Behavioral Ecology and Sociobiology

, Volume 61, Issue 11, pp 1765–1770 | Cite as

Benefits of kin association: related and familiar zebrafish larvae (Danio rerio) show improved growth

  • Gabriele Gerlach
  • Andrea Hodgins-Davis
  • Bradley MacDonald
  • Rebecca C. Hannah
Original Paper


Zebrafish (Danio rerio) larvae prefer the olfactory cues of kin to non-kin. We examined the potential benefits of kin preference by comparing growth rate, shoaling, and aggressive behavior in juvenile zebrafish housed in groups of either familiar kin or unfamiliar non-kin. Over an observation period of 5 days, the animals grew 33% more in kin groups; however, neither shoaling nor the frequency of aggressive interactions was different in groups of related versus unrelated individuals. Shoaling behavior increased with increasing observation time and increasing age, while aggressive behavior remained the same. We conclude that associating with kin probably creates a less stressful environment that allows for higher growth rates, which can lead to higher direct fitness based on increased survival and earlier reproduction. Kin recognition leading to kin-structured groups may therefore be under positive selection.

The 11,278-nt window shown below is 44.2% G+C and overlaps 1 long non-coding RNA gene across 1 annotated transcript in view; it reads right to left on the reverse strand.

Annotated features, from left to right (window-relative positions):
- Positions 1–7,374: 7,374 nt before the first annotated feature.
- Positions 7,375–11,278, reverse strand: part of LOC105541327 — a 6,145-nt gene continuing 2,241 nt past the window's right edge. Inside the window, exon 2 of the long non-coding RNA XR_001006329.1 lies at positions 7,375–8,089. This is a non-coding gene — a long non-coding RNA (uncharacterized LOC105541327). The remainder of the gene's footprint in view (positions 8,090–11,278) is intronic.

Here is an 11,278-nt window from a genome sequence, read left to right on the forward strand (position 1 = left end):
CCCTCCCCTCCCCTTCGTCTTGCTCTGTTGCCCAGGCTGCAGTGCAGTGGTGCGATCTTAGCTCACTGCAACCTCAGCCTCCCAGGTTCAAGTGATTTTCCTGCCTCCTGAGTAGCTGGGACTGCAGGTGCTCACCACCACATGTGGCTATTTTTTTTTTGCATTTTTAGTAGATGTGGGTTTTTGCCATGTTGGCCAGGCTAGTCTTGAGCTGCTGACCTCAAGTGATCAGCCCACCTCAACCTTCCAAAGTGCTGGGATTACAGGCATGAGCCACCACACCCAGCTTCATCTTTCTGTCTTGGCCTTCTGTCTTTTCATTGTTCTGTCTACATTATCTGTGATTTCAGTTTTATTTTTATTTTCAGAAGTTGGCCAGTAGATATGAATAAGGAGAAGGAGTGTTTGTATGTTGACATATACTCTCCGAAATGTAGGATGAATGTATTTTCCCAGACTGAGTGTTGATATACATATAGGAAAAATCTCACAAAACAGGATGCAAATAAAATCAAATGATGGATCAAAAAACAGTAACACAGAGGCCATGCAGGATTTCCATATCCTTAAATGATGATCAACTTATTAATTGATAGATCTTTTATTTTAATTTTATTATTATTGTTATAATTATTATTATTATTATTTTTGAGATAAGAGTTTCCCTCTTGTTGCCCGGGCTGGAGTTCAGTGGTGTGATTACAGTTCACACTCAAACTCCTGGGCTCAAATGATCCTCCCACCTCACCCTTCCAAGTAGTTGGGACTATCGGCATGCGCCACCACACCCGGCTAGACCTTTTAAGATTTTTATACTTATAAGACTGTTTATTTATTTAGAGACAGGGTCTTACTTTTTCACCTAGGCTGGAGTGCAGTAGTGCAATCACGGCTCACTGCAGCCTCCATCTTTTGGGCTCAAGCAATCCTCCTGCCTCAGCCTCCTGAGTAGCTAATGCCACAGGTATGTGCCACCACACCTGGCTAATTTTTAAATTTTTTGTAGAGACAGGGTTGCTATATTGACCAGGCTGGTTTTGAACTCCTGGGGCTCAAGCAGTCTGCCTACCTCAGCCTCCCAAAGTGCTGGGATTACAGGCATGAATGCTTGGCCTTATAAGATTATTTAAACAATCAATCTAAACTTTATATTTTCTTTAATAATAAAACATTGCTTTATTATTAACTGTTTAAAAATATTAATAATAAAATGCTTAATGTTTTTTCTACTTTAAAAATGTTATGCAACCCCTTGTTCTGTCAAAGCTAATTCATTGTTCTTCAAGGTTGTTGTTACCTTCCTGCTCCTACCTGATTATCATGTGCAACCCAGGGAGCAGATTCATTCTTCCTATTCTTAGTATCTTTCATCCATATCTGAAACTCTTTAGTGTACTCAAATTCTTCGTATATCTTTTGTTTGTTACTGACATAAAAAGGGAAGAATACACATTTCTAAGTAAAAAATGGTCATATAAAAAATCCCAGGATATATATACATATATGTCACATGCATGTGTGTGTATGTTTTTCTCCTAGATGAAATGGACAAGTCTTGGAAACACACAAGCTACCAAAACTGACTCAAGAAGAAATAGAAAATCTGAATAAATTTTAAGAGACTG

Kin recognition Kin selection Danio rerio Shoaling Aggression Growth 



The authors would like to thank the animal care staff at the Marine Resources Center for their help in making this experiment possible. We thank J. Atema, T. Bakker and two anonymous reviewers for helpful comments on the manuscript. We carried out all experiments following the national guidelines of the USA. The Marine Biological Laboratory has an Animal Welfare Assurance on file with the Office of Laboratory Animal Welfare (OLAW). Assurance No. A3070-01. The Animal Facility is registered with the USDA Reg. No. 14-R119, I, IACUC No. 06-34.


  1. Abbott DH, Dill LM (1985) Patterns of aggressive attack in juvenile steelhead trout (Salmo gairdneri). Can J Fish Aquat Sci 42:1702–1706CrossRefGoogle Scholar
  2. Brown GE, Brown JA (1996) Does kin-biased territorial behavior increase kin-based foraging in juvenile salmonids? Behav Ecol 7:24–29CrossRefGoogle Scholar
  3. Delaney M, Follet C, Ryan N, Hanney N, Lusk-Yablick J, Gerlach G (2002) Social interaction and distribution of female zebrafish (Danio rerio) in a large aquarium. Biol Bull 203:240–241PubMedCrossRefGoogle Scholar
  4. Dill LM, Ydenberg RC, Fraser AHG (1981) Food abundance and territory size in juvenile coho salmon (Onchorhynchus kisutch). Can J Zool 59:1801–1809Google Scholar
  5. Engeszer RE, Ryan MJ, Parichy DM (2004) Learned social preference in zebrafish. Curr Biol 14:881–884PubMedCrossRefGoogle Scholar
  6. Feltham MJ (1990) The diet of red-breasted mergansers (Mergus serrator) during the smolt run in NE Scotland: the importance of salmon (Salmo salar) smolts and parr. J Zool 222:285–292Google Scholar